In the Bible story, Noah apparently had no problem pairing up animals for an epic journey, hoof by snout by wing by claw, in the hold of a great big floating menagerie with a view to repopulating the entire world with wildlife once the damn rain stopped. In real life, however, creature couplings can be unpredictable. Take London Zoo's Sumatran tigers. Thrown together in the hope that male, Lumpur, would take a fancy to female Sarah, where he had failed to do the business with previous potential girlfriend and roommate, Raika, zookeepers were gutted to discover that instead of fucking, they'd been fighting.
Sarah is apparently "grumpy". We're not that surprised at this as she probably didn't want to come to London in the first place and is pining for the Black Country and her former home, Dudley Zoo. Her mood won't be improving either as it seems she's coming off worse in her truculent tangles with unamorous Lumpur. Unless this is just some kind of elaborate, tigry foreplay? We're not opposed to a little tussle and tease, pre-coitus, getting the claws out and wrestling for dominance. But the keepers are having none of it. Sarah's lodging with the lions for now. ZSL may need to raise a cool £5m to build a separate pen for her, unless they can switch her back with Raika.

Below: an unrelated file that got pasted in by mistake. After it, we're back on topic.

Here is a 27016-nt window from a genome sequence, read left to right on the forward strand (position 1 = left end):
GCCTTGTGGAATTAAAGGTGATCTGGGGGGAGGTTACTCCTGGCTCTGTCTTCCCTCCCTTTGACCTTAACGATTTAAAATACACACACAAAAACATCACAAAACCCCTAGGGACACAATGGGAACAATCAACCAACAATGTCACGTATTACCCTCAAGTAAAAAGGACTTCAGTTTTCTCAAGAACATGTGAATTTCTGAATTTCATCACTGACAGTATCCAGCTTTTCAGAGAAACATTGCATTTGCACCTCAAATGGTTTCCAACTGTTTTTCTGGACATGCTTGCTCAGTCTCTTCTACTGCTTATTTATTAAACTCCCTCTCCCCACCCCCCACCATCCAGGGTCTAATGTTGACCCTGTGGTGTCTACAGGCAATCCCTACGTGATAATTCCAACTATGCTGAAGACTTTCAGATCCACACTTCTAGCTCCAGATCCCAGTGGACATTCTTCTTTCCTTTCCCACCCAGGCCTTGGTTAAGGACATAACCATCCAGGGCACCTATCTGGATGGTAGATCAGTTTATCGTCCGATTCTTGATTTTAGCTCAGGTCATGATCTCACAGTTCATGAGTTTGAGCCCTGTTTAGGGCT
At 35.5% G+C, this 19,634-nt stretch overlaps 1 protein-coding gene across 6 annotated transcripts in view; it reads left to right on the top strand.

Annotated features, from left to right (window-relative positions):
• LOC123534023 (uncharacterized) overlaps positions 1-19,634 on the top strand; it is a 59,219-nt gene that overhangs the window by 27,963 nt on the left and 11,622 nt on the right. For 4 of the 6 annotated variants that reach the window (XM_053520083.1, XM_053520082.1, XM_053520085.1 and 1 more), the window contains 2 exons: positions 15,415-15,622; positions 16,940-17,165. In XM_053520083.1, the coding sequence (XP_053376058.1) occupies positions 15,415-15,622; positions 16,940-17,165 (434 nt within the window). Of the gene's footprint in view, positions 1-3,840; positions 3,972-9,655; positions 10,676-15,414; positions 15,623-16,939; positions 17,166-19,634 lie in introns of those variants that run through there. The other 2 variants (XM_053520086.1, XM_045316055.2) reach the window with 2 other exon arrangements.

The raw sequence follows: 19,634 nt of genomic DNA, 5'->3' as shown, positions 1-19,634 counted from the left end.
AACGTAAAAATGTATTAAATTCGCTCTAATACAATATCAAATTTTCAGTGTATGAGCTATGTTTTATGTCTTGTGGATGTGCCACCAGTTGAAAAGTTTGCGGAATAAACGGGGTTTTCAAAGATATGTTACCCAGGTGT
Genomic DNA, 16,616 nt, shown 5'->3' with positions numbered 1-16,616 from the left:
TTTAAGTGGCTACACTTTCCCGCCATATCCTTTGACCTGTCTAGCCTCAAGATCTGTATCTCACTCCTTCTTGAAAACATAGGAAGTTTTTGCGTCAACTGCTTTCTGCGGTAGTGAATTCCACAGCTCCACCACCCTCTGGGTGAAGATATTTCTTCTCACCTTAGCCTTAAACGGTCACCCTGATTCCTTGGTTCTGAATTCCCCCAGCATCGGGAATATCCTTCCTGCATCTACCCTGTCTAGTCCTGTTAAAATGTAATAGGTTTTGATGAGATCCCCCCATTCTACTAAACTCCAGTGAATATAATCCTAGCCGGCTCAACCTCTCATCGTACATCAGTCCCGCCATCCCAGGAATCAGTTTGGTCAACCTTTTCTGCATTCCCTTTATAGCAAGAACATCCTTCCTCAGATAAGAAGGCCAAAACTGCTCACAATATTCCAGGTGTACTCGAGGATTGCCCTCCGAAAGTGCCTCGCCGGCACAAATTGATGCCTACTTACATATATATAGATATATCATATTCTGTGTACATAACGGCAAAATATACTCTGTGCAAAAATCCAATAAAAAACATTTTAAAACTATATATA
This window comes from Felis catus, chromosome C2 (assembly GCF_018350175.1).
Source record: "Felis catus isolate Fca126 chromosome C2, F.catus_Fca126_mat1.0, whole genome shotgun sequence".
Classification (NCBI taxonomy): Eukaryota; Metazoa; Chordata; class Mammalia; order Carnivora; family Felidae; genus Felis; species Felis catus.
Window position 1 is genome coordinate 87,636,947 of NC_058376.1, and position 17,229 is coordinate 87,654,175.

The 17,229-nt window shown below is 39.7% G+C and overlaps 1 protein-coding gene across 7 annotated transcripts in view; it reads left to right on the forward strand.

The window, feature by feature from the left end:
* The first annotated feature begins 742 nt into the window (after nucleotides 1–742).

A happier wildlife pairing is currently in residence atop the Palace of Westminster. The difference, of course, is that these two Peregrine Falcons chose to throw their feathery lots in together and are bringing swooping grace and brooding beauty to the lofty realms of the seat of Parliament. The London population of these birds of prey is happily on the up with romantic perches on Tate Modern, Battersea Power Station and the Millennium Dome benefiting the birds' breeding. It's not all hearts and flowers though. Peregrine falcons eat pigeons. Could be interesting times ahead for Westminster's pedestrians and street cleaners.